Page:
Recently, front-of-package (FOP) food labeling systems have captured the attention of researchers and policy makers. Several Latin American governments are currently considering employing different FOP labeling systems. However, there is much need for more research-based evidence in these countries. In this paper, we study whether food-purchasing decisions and the nutritional qualities of those purchases are influenced by randomly informing some customers and not others about an FOP label known as Nutri-Score. We also separate the information effect from the effect of being aware of the system. We combined a randomized field intervention in a university cafeteria in Bogotá, Colombia with data from an after-purchase survey and receipts. We found that randomly providing information on Nutri-Score increased total expenditure by $0.18. Additional spending on healthier items was 21% or $0.26 higher, with no change for less healthy items. Expenditure estimates were higher among customers who were aware of the system's existence. Customers in the study were also 10% more likely to buy a healthier item than control customers were, and the concentration of protein in their purchases was greater. Information on the Nutri-Score system increased the store's sales. This potential financial incentive may facilitate the implementation of Nutri-Score.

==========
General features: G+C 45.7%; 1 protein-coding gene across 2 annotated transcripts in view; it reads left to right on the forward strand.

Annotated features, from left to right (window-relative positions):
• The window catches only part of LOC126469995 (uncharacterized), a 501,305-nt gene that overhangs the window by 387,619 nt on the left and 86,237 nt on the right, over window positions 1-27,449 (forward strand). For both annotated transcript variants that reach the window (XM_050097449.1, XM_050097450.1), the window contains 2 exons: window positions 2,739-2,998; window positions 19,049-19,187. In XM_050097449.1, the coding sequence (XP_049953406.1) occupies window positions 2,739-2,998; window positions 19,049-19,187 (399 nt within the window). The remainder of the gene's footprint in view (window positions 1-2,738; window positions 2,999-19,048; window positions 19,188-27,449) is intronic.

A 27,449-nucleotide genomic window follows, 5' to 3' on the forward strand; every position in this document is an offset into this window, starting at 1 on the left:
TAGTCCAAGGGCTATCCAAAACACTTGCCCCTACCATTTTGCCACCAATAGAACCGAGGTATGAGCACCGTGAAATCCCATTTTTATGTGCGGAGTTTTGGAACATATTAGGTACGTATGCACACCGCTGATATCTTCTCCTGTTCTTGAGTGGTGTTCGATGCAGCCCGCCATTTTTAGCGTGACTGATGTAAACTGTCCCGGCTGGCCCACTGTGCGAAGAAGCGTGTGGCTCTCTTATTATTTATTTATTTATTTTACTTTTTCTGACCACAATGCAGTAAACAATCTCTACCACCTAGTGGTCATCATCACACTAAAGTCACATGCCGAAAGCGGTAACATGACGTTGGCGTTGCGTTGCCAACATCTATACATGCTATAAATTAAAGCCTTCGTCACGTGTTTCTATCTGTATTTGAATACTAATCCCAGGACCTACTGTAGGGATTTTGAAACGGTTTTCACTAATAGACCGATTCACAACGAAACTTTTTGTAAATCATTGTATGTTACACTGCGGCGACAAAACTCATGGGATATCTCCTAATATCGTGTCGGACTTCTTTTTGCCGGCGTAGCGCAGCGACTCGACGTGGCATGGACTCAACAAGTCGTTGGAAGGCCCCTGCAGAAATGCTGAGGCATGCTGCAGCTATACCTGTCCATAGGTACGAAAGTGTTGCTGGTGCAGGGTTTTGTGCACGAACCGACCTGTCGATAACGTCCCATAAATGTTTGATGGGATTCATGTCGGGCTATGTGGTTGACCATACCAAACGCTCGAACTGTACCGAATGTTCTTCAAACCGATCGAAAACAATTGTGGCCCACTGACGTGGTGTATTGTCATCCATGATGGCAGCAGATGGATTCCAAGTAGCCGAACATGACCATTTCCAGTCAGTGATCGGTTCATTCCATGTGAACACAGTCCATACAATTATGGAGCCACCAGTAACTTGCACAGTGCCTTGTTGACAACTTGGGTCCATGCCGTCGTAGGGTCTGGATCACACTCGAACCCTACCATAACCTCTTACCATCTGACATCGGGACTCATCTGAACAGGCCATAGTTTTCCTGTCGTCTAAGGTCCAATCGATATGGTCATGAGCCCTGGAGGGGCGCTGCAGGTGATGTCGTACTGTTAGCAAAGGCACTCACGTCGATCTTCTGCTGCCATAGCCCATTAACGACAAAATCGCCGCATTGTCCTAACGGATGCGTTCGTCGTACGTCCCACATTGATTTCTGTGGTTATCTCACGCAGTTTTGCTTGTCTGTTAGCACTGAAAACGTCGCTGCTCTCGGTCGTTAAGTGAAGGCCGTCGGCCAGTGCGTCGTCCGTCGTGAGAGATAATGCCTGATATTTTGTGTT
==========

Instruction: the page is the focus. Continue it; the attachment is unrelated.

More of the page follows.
Keywords: Nutri-Score; food labeling; randomized field intervention; store sales.